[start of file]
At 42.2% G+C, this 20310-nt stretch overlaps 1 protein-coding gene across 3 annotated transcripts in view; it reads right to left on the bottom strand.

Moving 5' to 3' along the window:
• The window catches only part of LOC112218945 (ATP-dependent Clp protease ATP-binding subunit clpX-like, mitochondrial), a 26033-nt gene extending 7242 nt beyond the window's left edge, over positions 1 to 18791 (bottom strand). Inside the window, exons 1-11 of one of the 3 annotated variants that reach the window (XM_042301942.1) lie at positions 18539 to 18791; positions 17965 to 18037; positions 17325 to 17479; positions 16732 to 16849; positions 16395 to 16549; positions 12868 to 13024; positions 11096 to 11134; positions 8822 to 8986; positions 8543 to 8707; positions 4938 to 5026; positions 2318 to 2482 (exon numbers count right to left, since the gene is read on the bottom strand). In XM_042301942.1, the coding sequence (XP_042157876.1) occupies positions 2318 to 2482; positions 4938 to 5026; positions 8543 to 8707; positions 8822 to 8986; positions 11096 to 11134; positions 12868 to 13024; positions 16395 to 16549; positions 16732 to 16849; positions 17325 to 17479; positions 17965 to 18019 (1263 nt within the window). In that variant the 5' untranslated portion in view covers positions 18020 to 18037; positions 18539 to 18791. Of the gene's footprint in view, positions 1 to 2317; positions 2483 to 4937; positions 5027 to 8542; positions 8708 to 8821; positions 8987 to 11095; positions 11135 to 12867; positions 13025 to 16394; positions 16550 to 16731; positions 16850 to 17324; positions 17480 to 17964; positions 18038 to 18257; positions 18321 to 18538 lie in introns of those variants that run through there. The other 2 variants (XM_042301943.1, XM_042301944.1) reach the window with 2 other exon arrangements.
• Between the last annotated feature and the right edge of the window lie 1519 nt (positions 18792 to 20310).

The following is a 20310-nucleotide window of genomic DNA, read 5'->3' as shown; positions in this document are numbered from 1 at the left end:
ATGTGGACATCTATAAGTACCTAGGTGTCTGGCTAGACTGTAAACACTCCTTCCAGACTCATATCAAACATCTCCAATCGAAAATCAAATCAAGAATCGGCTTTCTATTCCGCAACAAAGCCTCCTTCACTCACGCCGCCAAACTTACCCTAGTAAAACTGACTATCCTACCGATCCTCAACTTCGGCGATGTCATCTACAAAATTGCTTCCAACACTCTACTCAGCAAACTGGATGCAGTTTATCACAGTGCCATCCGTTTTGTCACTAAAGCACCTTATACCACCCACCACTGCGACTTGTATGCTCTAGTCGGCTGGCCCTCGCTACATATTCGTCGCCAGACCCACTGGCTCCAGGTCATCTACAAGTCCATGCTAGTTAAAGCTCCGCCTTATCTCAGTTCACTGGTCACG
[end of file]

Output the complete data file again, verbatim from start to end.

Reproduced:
At 42.2% G+C, this 20310-nt stretch overlaps 1 protein-coding gene across 3 annotated transcripts in view; it reads right to left on the bottom strand.

Moving 5' to 3' along the window:
• The window catches only part of LOC112218945 (ATP-dependent Clp protease ATP-binding subunit clpX-like, mitochondrial), a 26033-nt gene extending 7242 nt beyond the window's left edge, over positions 1 to 18791 (bottom strand). Inside the window, exons 1-11 of one of the 3 annotated variants that reach the window (XM_042301942.1) lie at positions 18539 to 18791; positions 17965 to 18037; positions 17325 to 17479; positions 16732 to 16849; positions 16395 to 16549; positions 12868 to 13024; positions 11096 to 11134; positions 8822 to 8986; positions 8543 to 8707; positions 4938 to 5026; positions 2318 to 2482 (exon numbers count right to left, since the gene is read on the bottom strand). In XM_042301942.1, the coding sequence (XP_042157876.1) occupies positions 2318 to 2482; positions 4938 to 5026; positions 8543 to 8707; positions 8822 to 8986; positions 11096 to 11134; positions 12868 to 13024; positions 16395 to 16549; positions 16732 to 16849; positions 17325 to 17479; positions 17965 to 18019 (1263 nt within the window). In that variant the 5' untranslated portion in view covers positions 18020 to 18037; positions 18539 to 18791. Of the gene's footprint in view, positions 1 to 2317; positions 2483 to 4937; positions 5027 to 8542; positions 8708 to 8821; positions 8987 to 11095; positions 11135 to 12867; positions 13025 to 16394; positions 16550 to 16731; positions 16850 to 17324; positions 17480 to 17964; positions 18038 to 18257; positions 18321 to 18538 lie in introns of those variants that run through there. The other 2 variants (XM_042301943.1, XM_042301944.1) reach the window with 2 other exon arrangements.
• Between the last annotated feature and the right edge of the window lie 1519 nt (positions 18792 to 20310).

The following is a 20310-nucleotide window of genomic DNA, read 5'->3' as shown; positions in this document are numbered from 1 at the left end:
ATGTGGACATCTATAAGTACCTAGGTGTCTGGCTAGACTGTAAACACTCCTTCCAGACTCATATCAAACATCTCCAATCGAAAATCAAATCAAGAATCGGCTTTCTATTCCGCAACAAAGCCTCCTTCACTCACGCCGCCAAACTTACCCTAGTAAAACTGACTATCCTACCGATCCTCAACTTCGGCGATGTCATCTACAAAATTGCTTCCAACACTCTACTCAGCAAACTGGATGCAGTTTATCACAGTGCCATCCGTTTTGTCACTAAAGCACCTTATACCACCCACCACTGCGACTTGTATGCTCTAGTCGGCTGGCCCTCGCTACATATTCGTCGCCAGACCCACTGGCTCCAGGTCATCTACAAGTCCATGCTAGTTAAAGCTCCGCCTTATCTCAGTTCACTGGTCACG